June 27, 2009
I received a couple of questions offline about Lewis’ “MAC-attack” and whether a MAC claim would have plausible (who knew we had readers in Europe?!). The strength of a potential MAC claim by BAC was well covered by Steven a couple of weeks ago at the Deal Professor (Assessing a MAC Claim: The Lewis Ostrich Defense). I’d like to address Lewis’ concern. He apparently told Paulson/Bernanke that he feared shareholders would sue him for not claiming a MAC. It’s hard to imagine that this was anything other than a threat to get the Fed/Treasury to put up more cash. Why? Well, the lawsuit he suggests is one that wouldn’t go very far.
Alvarez’ assessment of a potential lawsuit was correct. Any suit for failure to claim a MAC would start with the BAC board enjoying the protection of the business judgment rule, which we all remember is a presumption that “the directors of [the] corporation acted on an informed basis, in good faith and in the honest belief that the action taken was in the best interests of the company. Thus, the party attacking a board decision as uninformed must rebut the presumption that its business judgment was an informed one.”
That means that any challenge to BAC decision not to invoke a MAC in the agreement would have had to fight a very steep uphill battle. To succeed, plaintiffs would have had to make the case the BAC board was uninformed/unreasonable. Since proving a MAC is extremely difficult to do in any event, it’s not clear at all that a board having discussed and considered the circumstances – which it appears clear from the abundance of the e-mails was happening -- would have made an unreasonable or uninformed decision by not attempting to claim a MAC. Basically, plaintiffs would have to make the case that finding a MAC would have been a “no-brainer” for a court looking at the facts and that the board was somehow absent when it neglected to reach the same conclusion in order to come close to winning on a claim against BAC’s board. I’m pretty confident that a court would pretty quickly dismiss such a suit.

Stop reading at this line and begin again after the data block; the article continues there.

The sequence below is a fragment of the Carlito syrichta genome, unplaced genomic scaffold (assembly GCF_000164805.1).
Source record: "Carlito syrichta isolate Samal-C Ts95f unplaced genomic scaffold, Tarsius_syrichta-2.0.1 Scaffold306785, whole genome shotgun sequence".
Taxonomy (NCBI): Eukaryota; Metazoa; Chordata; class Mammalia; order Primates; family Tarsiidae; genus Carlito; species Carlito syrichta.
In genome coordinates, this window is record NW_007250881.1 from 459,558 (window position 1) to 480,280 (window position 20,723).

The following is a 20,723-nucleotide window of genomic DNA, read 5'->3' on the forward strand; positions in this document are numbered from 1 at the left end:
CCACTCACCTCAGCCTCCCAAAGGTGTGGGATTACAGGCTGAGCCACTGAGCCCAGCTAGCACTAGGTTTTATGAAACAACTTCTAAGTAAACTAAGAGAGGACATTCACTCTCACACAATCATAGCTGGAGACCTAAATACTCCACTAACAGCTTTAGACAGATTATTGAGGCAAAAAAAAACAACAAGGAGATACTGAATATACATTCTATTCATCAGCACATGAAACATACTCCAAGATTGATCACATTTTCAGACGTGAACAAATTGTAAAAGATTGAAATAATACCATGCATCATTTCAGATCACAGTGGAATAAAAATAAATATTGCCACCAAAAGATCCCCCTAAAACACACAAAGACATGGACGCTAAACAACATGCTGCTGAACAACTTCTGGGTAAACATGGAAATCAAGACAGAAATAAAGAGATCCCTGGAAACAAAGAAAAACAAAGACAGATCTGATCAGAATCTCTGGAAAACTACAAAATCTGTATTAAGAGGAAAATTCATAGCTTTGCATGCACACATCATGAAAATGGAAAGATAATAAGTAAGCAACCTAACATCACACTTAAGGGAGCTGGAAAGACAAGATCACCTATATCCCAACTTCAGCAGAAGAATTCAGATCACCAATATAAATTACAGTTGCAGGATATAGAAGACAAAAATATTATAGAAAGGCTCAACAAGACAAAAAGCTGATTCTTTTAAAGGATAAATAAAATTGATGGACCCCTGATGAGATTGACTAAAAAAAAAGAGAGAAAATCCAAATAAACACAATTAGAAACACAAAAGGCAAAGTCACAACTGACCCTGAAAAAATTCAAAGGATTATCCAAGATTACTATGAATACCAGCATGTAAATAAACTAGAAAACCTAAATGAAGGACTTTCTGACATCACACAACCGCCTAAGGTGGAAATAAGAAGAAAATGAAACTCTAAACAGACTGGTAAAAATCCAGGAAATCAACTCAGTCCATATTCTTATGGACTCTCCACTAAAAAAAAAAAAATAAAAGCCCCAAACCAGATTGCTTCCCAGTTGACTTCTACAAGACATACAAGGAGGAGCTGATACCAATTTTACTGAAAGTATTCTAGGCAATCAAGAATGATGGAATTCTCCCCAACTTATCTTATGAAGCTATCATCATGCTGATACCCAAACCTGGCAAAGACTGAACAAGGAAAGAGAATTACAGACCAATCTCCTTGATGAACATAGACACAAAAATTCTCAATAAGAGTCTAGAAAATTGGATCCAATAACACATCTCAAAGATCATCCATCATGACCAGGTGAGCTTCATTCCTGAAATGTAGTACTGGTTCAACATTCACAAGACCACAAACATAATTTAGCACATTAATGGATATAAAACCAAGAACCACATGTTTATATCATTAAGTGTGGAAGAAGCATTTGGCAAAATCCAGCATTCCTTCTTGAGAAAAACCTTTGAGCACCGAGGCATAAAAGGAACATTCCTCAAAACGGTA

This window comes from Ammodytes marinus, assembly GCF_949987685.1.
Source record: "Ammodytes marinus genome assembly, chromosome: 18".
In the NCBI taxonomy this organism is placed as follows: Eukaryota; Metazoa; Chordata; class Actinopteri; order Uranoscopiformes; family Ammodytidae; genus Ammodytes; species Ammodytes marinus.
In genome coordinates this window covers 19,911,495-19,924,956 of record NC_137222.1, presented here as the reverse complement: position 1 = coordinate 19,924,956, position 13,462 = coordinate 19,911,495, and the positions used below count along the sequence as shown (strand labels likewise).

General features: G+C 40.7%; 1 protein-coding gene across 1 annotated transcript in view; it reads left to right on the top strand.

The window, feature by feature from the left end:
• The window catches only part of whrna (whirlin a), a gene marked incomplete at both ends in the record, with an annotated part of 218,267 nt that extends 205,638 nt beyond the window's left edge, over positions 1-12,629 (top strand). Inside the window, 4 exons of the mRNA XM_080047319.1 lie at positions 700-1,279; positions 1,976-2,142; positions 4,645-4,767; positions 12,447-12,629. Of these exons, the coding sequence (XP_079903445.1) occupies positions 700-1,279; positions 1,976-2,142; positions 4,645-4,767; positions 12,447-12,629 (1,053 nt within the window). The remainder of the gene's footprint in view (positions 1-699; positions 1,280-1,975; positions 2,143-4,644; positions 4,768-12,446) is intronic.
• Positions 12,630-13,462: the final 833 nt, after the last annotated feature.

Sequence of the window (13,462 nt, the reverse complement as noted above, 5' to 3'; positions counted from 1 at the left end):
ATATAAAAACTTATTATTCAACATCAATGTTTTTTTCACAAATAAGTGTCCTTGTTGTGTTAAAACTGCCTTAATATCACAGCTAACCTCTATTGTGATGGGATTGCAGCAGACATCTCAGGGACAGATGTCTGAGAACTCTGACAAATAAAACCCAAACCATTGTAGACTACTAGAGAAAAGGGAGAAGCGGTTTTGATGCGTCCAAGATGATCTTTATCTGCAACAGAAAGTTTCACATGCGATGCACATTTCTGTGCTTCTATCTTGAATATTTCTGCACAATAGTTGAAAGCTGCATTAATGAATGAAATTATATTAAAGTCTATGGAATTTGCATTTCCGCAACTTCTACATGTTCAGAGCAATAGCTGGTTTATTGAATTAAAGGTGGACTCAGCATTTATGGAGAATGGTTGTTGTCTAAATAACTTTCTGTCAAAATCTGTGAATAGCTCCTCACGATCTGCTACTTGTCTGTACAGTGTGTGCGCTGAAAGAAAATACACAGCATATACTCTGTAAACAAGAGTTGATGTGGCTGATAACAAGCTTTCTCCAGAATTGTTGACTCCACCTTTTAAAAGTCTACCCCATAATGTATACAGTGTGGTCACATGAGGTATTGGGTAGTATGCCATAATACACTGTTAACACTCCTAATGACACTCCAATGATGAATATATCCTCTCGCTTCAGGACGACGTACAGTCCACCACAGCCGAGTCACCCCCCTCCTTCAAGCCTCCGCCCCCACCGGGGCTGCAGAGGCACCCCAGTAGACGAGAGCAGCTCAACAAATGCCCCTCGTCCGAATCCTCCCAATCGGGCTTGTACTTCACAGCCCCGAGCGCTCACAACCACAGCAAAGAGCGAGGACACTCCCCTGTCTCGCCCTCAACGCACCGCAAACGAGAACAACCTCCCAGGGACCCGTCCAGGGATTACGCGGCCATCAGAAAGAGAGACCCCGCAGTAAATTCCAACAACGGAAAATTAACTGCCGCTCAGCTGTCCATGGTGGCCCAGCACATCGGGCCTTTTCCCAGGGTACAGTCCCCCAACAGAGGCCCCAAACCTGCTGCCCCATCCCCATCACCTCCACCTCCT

So, what was Lewis afraid of beyond the
inconvenience/embarrassment of a lawsuit?
Who knows, but he’s got all the inconvenience you can imagine by having
to appear in front of Congress on a near regular basis these days. More likely, the threat of being forced into calling a MAC because of "shareholder pressure" and a potential lawsuit was just a negotiating tactic to get more support from the Fed.
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